“According to new research, the safest time to marry is in our mid-late twenties. Apparently, this ensures that the marriage will last and is less likely to end in divorce.”
Many people, regardless whether they’re single or taken, have an idea of the age they’d like to be when they get married. For most people, it’s an a period of their life in which they want everything on lock; career, house, car, family. Society’s ideals are already ingrained in the minds of young professionals, yet now it has been firmly solidified, leaving little room for them to maneuver.
Is there really an ideal age to get married?
According to new research, the safest time to marry is in our late twenties beginning thirties. Apparently, this ensures that the marriage will last and is less likely to end in divorce. Nicholas Wolfinger, a sociologist at the University of Utah, suggests that if couples surpass this window of time in which they marry they run the seriously high risk of divorce. It appears Wolfinger analysed data from the National Survey of Family Growth to produce the theory that the risk of divorce increases by 5% every year after the age of 32.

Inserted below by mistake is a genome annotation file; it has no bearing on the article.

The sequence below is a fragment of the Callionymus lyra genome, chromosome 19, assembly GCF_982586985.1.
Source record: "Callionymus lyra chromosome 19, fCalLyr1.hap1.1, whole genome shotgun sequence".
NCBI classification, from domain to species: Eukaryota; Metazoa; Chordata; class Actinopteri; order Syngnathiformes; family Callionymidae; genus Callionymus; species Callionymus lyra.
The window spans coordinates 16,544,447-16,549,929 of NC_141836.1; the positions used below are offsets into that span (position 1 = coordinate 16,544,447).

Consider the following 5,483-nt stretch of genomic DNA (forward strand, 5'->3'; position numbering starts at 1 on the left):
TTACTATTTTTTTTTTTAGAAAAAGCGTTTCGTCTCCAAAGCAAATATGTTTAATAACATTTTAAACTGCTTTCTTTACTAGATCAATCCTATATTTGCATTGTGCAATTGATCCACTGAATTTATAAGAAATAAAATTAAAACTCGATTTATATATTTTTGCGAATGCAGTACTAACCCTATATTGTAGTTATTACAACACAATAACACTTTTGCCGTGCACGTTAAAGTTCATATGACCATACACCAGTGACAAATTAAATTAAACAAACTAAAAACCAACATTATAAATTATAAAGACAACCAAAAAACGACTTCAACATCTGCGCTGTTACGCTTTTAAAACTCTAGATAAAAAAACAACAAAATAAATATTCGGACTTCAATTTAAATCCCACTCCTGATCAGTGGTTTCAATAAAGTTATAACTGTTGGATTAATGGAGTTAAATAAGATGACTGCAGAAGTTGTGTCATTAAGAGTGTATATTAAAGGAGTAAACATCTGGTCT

Wolfinger’s data is taken from the 1990’s. During this period the odds of divorce would actually decline the longer the person waited to get married, which somehow renders his theory and its data insufficient. Surely by waiting and getting to know the person would ensure a lower risk of divorce as both bride and groom know they want to spend the rest of their lives together. Unless this data is based on couples who have in fact been in short relationships and feel the marital clock i ticking, rushing into the ceremony without being truly sure it’s the right thing.
Whatever the criteria of the relationship, it seems this theory is simply a sweeping statement. In this day and age, we must know that the longevity of a marriage is not solely based on the age of the couple at marriage.